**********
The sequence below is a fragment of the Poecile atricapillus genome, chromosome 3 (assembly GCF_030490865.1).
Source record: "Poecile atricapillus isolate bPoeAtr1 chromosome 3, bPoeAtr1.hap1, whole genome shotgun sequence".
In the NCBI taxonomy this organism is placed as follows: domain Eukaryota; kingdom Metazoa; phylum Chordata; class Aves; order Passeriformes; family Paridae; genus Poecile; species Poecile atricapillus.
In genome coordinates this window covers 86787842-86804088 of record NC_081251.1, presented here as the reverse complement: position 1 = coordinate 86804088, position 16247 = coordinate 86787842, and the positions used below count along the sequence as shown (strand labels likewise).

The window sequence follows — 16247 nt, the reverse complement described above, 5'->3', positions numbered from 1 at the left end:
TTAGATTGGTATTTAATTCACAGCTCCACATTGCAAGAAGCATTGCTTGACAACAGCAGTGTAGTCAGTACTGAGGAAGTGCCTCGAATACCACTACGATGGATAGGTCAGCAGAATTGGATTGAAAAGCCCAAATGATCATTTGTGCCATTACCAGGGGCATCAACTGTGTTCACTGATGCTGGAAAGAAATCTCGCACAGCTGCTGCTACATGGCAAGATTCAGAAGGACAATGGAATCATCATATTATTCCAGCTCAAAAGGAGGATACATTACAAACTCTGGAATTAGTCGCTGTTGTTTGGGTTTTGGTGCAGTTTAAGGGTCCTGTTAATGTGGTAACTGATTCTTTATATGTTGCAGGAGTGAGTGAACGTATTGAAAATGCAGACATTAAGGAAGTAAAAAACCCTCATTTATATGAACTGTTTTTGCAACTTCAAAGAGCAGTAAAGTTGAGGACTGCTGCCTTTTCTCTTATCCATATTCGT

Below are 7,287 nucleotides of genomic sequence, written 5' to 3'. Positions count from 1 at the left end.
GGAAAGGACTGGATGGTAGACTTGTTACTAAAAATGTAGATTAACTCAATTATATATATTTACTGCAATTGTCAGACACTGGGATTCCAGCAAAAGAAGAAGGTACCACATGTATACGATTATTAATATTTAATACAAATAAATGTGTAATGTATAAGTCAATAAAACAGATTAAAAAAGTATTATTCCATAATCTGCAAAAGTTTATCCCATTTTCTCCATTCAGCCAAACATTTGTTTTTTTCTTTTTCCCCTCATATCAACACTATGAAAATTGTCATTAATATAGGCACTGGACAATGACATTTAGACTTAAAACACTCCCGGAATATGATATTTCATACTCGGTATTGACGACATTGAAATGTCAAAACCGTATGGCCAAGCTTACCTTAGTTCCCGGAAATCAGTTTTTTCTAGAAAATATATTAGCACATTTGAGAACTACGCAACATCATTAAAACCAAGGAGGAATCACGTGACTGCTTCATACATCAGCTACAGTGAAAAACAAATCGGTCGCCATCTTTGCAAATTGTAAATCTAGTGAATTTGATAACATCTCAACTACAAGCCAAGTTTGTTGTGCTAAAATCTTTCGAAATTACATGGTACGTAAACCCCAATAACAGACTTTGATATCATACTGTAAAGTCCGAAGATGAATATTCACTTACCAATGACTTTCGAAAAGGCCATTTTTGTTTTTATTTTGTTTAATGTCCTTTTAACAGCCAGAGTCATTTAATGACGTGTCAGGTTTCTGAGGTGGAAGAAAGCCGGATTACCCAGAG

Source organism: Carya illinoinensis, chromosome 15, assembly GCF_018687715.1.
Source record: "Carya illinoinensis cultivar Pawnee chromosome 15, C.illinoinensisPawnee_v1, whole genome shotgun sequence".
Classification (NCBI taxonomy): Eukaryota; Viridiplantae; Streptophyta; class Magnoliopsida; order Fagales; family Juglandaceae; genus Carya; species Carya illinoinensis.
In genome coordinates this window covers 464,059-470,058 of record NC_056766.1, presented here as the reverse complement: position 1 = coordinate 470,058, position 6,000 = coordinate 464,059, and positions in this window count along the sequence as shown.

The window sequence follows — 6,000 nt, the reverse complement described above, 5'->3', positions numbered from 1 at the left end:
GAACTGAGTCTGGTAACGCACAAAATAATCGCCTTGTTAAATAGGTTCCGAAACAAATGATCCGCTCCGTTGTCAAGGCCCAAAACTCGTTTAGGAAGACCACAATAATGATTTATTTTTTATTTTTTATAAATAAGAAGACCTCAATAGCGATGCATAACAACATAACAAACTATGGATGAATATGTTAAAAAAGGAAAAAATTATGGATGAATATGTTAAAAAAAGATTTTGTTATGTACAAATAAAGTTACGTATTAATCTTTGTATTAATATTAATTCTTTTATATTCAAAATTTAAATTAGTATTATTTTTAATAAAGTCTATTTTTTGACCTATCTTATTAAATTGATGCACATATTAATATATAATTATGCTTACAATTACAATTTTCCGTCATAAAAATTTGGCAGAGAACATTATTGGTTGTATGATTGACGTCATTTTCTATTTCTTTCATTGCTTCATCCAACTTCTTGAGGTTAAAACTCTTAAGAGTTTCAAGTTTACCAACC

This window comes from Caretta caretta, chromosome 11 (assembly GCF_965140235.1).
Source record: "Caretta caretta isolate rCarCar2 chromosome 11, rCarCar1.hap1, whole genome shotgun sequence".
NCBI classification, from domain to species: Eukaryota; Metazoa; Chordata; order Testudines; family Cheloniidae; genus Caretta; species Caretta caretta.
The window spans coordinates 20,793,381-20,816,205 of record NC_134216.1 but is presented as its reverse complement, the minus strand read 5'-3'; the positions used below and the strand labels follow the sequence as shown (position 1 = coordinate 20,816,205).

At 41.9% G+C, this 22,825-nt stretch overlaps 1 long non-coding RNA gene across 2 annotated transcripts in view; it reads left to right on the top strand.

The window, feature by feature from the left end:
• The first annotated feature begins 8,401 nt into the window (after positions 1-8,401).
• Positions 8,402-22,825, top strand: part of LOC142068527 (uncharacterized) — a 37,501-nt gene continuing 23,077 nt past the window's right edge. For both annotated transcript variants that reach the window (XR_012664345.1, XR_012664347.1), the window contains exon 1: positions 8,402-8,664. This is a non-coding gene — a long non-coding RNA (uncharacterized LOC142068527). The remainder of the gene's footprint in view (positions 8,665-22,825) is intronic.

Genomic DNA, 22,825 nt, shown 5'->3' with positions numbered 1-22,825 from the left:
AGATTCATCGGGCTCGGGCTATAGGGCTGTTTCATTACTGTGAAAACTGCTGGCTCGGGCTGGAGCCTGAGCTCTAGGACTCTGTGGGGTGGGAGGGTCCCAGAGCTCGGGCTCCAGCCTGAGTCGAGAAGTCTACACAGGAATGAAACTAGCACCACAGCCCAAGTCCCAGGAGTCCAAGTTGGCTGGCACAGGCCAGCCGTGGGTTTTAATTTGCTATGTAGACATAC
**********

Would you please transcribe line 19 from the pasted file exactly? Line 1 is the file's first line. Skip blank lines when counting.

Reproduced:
At 41.9% G+C, this 22,825-nt stretch overlaps 1 long non-coding RNA gene across 2 annotated transcripts in view; it reads left to right on the top strand.